Types of Dentures: What You Need to Know

Dentures are a common solution for replacing missing teeth. They are removable replacements for missing teeth and surrounding tissue, and come in two types: full and partial dentures. Full dentures are used when all of the teeth are missing, while partial dentures are used when there are a few natural teeth left. When considering dentures, there are several factors to consider, such as appearance, wear and tear, maintenance and durability.

Statutory health insurers and patient information centers managed by the dental association can provide advice on dentures and artificial teeth. Partial dentures not only fill in the spaces created by missing teeth, but they also prevent other teeth from changing position. With the advancement of implant treatments in dentistry, fixed prostheses have become a solution to avoid the discomfort caused by removable prostheses that come out of the mouth or the use of adhesives to keep the dentures in place. The best type of dentures and whether it's a good idea to have them will depend on several different factors, such as whether there are still neighboring teeth on either side of the space between the teeth and how healthy they are, and whether there are still teeth above or below the space.

Try to find a professional with whom you feel comfortable and, in the case of dental prostheses, remember that the best option will always be a specialist in prosthodontics. Full dentures are designed to replace all of the patient's teeth at once. They are usually fixed and made of acrylic. Even with full dentures, it's important to brush your gums, tongue, and palate with a soft-bristled brush every morning before putting them on.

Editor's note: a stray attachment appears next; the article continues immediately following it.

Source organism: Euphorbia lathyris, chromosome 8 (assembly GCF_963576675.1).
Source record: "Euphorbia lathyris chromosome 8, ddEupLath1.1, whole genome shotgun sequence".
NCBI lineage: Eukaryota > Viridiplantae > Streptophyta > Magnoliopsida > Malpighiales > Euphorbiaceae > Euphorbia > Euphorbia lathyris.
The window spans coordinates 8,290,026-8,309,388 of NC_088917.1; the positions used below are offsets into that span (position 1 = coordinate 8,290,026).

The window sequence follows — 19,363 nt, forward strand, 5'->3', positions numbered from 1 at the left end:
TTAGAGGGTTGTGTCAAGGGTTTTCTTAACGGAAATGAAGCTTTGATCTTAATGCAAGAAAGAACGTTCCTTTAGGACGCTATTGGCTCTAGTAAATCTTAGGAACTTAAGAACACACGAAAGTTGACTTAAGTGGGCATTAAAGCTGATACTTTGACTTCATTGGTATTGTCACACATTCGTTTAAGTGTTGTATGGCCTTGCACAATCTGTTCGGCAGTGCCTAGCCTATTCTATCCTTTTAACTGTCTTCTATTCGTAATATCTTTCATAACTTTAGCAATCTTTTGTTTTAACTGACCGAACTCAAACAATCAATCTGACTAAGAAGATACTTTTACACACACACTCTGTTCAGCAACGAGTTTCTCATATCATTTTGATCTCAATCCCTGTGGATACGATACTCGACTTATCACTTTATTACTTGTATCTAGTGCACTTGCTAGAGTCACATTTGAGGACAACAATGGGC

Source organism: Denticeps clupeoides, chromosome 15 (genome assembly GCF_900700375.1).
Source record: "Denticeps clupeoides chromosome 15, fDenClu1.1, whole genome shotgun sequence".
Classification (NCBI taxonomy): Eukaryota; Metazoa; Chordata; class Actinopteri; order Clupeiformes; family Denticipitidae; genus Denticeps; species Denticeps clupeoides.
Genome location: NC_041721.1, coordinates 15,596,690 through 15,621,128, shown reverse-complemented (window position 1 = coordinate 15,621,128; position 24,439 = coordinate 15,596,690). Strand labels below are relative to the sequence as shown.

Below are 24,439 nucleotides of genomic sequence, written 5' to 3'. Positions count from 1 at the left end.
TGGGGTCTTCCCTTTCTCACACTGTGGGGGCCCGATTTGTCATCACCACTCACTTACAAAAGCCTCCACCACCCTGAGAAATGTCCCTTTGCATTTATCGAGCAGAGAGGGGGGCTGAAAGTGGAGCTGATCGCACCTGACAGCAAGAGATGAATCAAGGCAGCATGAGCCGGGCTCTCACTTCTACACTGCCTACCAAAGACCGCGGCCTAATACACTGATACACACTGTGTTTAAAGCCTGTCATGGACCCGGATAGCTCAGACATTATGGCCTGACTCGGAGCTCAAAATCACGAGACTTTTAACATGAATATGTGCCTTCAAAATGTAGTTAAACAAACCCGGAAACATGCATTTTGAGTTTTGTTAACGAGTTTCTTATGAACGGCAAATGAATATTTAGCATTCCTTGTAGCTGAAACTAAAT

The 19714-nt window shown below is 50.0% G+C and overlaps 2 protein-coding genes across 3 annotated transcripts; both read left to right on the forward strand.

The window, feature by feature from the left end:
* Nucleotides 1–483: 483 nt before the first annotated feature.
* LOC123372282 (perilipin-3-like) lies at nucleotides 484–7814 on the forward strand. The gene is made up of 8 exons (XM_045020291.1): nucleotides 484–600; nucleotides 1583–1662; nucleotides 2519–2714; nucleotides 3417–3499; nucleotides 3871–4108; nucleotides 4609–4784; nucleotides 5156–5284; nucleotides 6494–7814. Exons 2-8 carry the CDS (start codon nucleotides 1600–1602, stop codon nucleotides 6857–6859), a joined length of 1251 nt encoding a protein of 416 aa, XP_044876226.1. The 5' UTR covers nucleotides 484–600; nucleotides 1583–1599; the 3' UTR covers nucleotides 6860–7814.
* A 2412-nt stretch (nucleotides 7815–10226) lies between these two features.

A fixed partial denture (FPD) replaces a few missing teeth, followed by two dental implants and a prosthetic tooth or intermediate teeth. Manufactured after the teeth have been removed and the gum tissue has begun to heal, a conventional denture is ready to be placed in the mouth eight to 12 weeks after the teeth have been extracted. Talk to your dentist to find out if dentures are right for you and to learn more about why and how different materials are used so you can make an informed decision. Hybrid dentures can also be attached to the roots of the teeth or to dental implants. Depending on the dental insurance you have and the type of plan, your dental insurance should cover at least part of your denture treatment.

Goetz is personally involved in the creation of dentures, as well as in repairing or readjusting them if necessary. Over time, dentures will need to be coated, reinforced, or redone due to normal wear and natural age-related changes in the face, jaws and gums, or if the dentures become loose. Dentures are made to look a lot like natural teeth, so there should only be a small noticeable change in appearance. Removable dentures should be cleaned at night with water or with denture cleaners to prevent drying out.

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